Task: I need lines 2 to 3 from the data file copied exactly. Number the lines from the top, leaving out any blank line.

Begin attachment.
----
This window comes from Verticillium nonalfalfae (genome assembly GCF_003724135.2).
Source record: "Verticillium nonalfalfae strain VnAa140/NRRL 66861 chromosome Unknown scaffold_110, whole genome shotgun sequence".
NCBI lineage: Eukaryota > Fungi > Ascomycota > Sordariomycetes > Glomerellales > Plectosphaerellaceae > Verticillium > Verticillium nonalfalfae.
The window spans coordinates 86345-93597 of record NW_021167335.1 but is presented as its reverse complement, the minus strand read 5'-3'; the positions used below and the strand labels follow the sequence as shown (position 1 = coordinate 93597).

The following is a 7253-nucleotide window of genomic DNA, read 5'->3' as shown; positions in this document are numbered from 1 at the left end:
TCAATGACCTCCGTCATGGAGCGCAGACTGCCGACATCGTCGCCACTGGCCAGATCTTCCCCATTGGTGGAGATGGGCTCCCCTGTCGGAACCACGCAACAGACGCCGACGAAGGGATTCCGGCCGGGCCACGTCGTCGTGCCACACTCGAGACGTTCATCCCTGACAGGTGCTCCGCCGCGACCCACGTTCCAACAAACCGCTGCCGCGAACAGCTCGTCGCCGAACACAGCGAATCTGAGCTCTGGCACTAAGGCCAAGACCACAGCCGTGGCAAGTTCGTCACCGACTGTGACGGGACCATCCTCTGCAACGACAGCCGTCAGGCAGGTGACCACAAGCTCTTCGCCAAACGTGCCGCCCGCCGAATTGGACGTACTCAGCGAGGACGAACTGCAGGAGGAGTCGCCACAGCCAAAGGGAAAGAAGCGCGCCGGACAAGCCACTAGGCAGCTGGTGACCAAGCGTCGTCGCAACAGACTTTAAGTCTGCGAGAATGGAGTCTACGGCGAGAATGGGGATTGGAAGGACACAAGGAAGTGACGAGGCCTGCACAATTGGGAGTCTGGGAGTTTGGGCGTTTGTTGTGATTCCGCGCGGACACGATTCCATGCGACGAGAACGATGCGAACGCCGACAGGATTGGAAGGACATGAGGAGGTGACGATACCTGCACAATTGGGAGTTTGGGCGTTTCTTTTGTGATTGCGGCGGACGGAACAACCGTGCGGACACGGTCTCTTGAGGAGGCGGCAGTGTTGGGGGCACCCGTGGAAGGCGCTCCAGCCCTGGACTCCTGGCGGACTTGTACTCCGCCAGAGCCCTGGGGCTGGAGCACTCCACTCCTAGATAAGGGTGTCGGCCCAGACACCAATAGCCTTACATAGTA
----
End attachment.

Source record: "Verticillium nonalfalfae strain VnAa140/NRRL 66861 chromosome Unknown scaffold_110, whole genome shotgun sequence".
NCBI lineage: Eukaryota > Fungi > Ascomycota > Sordariomycetes > Glomerellales > Plectosphaerellaceae > Verticillium > Verticillium nonalfalfae.